Uganda’s parliament passed a controversial “social media tax.” It will consist of a daily fee of about 200 shillings (5 US cents) levied on anyone who uses social networking and messaging apps and platforms like Whatsapp, Facebook, and Twitter. According to Trading Economics, in 2016, Uganda had a per-capita income of $666.10, so this isn’t an insubstantial tax.
President Yoweri Museveni was a vocal supporter of and advocate the bill. He believes that social media encourages “gossip,” according to BBC News. The law will go into effect as of July 1st, but it’s not clear how the government will monitor its citizens or collect the tax.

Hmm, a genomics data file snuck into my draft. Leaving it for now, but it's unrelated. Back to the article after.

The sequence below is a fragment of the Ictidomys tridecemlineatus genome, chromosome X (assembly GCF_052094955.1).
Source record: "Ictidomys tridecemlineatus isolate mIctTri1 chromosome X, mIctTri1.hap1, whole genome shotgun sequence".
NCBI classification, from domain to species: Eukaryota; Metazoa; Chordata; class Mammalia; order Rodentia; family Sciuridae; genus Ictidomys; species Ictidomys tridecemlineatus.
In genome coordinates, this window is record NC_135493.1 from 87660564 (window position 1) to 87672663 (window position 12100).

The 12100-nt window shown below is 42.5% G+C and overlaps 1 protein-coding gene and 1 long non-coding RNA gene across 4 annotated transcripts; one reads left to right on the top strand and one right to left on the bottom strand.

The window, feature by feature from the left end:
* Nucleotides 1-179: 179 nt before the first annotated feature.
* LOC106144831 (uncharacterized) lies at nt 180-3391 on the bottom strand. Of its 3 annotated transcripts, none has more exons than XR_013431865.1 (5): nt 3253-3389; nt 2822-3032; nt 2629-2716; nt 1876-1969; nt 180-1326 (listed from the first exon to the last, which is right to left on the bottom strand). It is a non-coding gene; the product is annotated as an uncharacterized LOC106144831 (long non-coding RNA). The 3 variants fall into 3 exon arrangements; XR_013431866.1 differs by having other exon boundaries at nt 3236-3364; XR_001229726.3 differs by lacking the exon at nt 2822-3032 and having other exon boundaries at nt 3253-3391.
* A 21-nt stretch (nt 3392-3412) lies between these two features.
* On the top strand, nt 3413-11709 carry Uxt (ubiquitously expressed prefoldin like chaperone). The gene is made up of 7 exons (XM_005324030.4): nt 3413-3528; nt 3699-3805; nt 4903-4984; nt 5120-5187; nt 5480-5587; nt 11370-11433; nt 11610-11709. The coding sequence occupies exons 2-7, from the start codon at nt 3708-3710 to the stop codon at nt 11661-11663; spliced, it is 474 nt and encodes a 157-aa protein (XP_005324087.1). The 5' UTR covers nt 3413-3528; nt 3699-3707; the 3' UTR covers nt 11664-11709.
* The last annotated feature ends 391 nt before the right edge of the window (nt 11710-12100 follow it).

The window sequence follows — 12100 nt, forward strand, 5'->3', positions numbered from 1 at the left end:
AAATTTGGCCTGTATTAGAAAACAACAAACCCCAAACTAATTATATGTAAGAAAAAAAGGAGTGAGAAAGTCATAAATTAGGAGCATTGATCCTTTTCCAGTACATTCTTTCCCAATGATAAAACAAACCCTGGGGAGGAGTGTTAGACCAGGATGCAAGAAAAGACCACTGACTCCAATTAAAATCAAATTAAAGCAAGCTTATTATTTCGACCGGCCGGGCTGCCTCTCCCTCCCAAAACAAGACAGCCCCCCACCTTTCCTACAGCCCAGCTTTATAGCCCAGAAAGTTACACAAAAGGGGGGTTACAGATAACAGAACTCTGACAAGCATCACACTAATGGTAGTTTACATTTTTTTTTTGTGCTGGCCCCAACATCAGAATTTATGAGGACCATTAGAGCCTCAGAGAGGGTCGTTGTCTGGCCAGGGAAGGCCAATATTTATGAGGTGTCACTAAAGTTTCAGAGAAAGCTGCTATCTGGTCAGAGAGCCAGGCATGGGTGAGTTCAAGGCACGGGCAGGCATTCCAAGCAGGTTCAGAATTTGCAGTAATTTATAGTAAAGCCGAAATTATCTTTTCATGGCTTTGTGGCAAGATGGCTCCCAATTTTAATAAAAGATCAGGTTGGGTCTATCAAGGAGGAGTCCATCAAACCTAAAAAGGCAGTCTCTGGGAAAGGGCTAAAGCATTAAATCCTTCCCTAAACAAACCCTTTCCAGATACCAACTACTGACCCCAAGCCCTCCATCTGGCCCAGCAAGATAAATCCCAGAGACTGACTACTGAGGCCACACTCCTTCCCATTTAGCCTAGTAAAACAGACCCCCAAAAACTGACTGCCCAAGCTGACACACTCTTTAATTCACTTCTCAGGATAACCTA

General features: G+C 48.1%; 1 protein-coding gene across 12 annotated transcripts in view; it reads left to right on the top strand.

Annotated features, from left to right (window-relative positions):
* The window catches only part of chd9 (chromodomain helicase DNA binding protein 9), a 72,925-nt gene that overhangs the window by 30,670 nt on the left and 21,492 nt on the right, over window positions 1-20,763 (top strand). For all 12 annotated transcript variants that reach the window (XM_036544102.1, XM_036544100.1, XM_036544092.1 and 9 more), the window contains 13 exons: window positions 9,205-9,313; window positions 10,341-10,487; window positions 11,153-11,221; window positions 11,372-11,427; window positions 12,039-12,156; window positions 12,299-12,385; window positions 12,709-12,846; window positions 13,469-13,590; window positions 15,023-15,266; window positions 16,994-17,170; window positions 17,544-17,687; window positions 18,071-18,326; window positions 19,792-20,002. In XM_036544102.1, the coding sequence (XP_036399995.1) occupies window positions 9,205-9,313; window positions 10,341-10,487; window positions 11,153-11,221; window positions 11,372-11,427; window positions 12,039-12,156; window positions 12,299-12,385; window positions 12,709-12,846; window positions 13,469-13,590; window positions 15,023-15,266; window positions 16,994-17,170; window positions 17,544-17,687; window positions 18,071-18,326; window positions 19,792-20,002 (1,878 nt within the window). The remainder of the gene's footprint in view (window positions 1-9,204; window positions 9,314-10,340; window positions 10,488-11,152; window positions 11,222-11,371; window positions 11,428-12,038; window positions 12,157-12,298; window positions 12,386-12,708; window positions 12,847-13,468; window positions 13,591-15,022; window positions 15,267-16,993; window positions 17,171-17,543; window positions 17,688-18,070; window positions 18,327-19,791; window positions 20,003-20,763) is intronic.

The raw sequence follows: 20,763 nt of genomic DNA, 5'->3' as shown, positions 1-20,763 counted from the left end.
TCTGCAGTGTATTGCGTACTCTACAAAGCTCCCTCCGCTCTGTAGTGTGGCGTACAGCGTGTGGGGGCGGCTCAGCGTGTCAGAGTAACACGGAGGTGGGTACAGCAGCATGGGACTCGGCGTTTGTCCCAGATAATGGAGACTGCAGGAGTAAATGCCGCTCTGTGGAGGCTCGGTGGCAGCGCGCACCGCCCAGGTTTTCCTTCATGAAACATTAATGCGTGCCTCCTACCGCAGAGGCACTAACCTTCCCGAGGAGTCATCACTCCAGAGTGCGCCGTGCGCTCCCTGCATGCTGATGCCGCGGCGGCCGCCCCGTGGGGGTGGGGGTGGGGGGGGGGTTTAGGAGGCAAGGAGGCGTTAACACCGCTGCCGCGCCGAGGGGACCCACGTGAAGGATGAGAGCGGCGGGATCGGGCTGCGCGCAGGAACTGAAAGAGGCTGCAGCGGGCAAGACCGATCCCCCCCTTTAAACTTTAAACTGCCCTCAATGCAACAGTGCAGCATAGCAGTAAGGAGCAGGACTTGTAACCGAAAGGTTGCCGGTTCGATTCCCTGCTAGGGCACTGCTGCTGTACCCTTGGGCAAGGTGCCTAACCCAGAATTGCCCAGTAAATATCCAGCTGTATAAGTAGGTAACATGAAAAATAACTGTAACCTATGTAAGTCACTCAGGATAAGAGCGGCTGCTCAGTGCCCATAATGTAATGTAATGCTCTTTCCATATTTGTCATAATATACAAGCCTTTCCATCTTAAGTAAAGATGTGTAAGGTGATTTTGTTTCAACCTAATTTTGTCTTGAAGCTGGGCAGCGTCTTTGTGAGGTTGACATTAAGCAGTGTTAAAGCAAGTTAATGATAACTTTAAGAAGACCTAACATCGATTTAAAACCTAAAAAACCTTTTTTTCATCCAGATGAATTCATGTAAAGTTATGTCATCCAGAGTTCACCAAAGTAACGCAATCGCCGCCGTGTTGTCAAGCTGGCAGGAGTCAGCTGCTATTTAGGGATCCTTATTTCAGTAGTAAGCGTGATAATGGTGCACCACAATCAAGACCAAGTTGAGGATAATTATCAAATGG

This is certainly a strange way to regulate the use of social media within a country. It’s possible there may also be a political angle here, as President Museveni suspended access to social media apps and platforms in the run-up to the country’s 2016 presidential elections.
Uganda isn’t the only country looking to limit its population’s usage of social media, though. Papua New Guinea recently announced that the country would block access to Facebook for a month to analyze how the population is using the service. It’s not clear why the government needs to shut down access to Facebook in order to get this data, but clearly, countries are interested in limiting citizens’ use of social media.